1706259517 Tinder and scopolamine tourists targeted by a deadly cocktail in

Tinder and scopolamine: tourists targeted by a deadly cocktail in Colombia

The woman was “beautiful”. In fact, probably too much… It's pretty much the only thing Israeli Omer Bloch remembers from a Tinder date in the Colombian city of Medellin, where the “beauty” in question met him. She was robbed after letting him sleep with a powerful local drug.

• Also read: Sexual violence: a “very disturbing” trend, according to the UN

After dinner, Mr. Bloch returned home with his evening companion and uncorked a beer. The next day he woke up with empty pockets, missing belongings and upside down.

“I just remember wanting to kiss his neck. And then click, big black hole. “I woke up with no memory whatsoever,” the 28-year-old businessman told AFP. “I had difficulty getting out of bed. It was like I was drunk.”

He looked around his apartment and noticed that his “iPad was missing” as well as his “wallet and credit cards.”

Tinder and scopolamine: tourists targeted by a deadly cocktail in Colombia


According to the results of medical analysis, Omer Bloch was drugged with scopolamine, a powerful alkaloid that was used as a “thieves drug” against naive tourists visiting the famous Colombian city.


Medellin, the “City of Eternal Spring” of 2.6 million people known for its drug-trafficking violence in the 1990s, is now an essential stop for trendy tourism and digital “nomads.”

With its vibrant reggaeton nightlife and legal prostitution, it is also a hotspot for global sex tourism.

In early January, following the “suspicious” deaths of eight Americans in Medellin between November and December 2023, the US Embassy issued a warning recommending not to use dating apps in Colombia.

“The circumstances suggest possible drug use, theft and overdose. “Dating apps were used in several cases,” explained the diplomatic mission.

Tinder and scopolamine: tourists targeted by a deadly cocktail in Colombia


In one of the most famous episodes, American comedian Tou Ger Xiong was kidnapped and found dead on December 11 after meeting a woman he met online.

“It certainly could have been me,” says Mr. Bloch, still sitting in one of the luxury residential towers that rise along the steep avenues of El Poblado, the neighborhood favored by foreigners. “I thought she was a girl like any other, a date like any other,” he laments, calling those “sexpats” who “come here to party, have fun and make out.”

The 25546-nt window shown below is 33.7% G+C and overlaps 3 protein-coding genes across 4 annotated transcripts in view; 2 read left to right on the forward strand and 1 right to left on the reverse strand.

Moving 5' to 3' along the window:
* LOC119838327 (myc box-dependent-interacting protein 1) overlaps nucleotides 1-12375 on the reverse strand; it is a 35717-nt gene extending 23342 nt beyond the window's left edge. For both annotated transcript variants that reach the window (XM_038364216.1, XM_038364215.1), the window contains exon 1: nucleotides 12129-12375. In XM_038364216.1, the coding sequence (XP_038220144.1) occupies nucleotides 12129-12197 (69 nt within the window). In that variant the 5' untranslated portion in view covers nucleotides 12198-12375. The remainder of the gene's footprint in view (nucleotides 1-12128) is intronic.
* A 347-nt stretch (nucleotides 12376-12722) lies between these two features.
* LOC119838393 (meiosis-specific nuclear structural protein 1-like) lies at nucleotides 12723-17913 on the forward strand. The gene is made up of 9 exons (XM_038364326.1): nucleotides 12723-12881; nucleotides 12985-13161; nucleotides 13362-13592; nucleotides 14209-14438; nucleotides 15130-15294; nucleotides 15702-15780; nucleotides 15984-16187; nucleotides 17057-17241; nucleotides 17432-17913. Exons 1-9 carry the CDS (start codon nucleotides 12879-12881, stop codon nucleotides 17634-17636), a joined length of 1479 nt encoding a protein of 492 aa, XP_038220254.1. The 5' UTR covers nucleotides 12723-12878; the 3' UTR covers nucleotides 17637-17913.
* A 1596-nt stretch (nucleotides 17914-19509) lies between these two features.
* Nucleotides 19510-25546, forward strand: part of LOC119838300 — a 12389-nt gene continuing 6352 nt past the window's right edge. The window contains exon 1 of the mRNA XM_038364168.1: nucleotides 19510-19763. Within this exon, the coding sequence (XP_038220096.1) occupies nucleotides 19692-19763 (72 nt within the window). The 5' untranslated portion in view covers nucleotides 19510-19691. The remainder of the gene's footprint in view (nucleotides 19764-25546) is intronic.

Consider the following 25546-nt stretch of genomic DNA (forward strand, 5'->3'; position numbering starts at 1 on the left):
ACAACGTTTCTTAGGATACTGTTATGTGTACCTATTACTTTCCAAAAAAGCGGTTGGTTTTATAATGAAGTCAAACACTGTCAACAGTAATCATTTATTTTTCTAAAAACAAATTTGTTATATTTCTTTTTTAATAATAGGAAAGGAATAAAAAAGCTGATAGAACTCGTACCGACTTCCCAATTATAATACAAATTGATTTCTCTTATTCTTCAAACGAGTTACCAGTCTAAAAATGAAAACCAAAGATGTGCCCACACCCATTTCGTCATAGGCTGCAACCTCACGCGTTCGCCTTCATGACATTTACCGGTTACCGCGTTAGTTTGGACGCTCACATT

The number of foreigners visiting Medellin rose from 212,000 in 2015 to 1.4 million in 2022. The number of violent deaths “increases with the number of visitors,” notes William Vivas, the municipality's human rights ombudsman.

While the local prosecutor's office awaits the figures for 2023, it says that in 2022 it handled 82 cases of foreign victims of “theft with a toxic substance.” This official figure does not give an adequate picture of the phenomenon, while many victims do not file a complaint.

As a diplomatic source reveals, in Medellín as in Bogotá, Tinder flirts drop like a swarm of flies every weekend. Some are sometimes even held captive for several days, only to be released for a ransom.

Tree of the “Drunkard”

Scopolamine is derived from the Brugmansia tree, which can be identified by its elegant white or yellow bell-shaped flowers. It is known as “borrachero” (drunkard) due to its psychotropic effects and is very common in Colombia.

Tinder and scopolamine: tourists targeted by a deadly cocktail in Colombia


Criminals extract scopolamine (the use of which is banned in Colombia) from the fruit's black seeds and secretly dilute it in their victims' drinks or sometimes throw the powder in their faces.

The effect is immediate, causing an almost total loss of will, a form of torpor that turns you into a vegetable, malleable at will.

Tinder and scopolamine: tourists targeted by a deadly cocktail in Colombia


“Some people can fall asleep. Others may have amnesia (…). We can also observe tachycardia, hypertension and convulsions,” warns Diana Pava, toxicologist in the Psychoactive Substances Research Group at the National University.

In large doses and when combined with alcohol, scopolamine can be fatal. In addition, the biologist warns, it is difficult to detect it in blood or urine because the body excretes it quickly.

After his mishap, Mr Bloch shared his story on social media and was surprised at how little compassion the local population showed. Although incidents of this kind are reported in the press, these flights are often praised as “revenge” against foreigners who practice sex tourism.

“There are gringos (foreigners) who are bastards and take advantage of women, but what happens when it's the good guys who fall for scopolamine?” the man asks.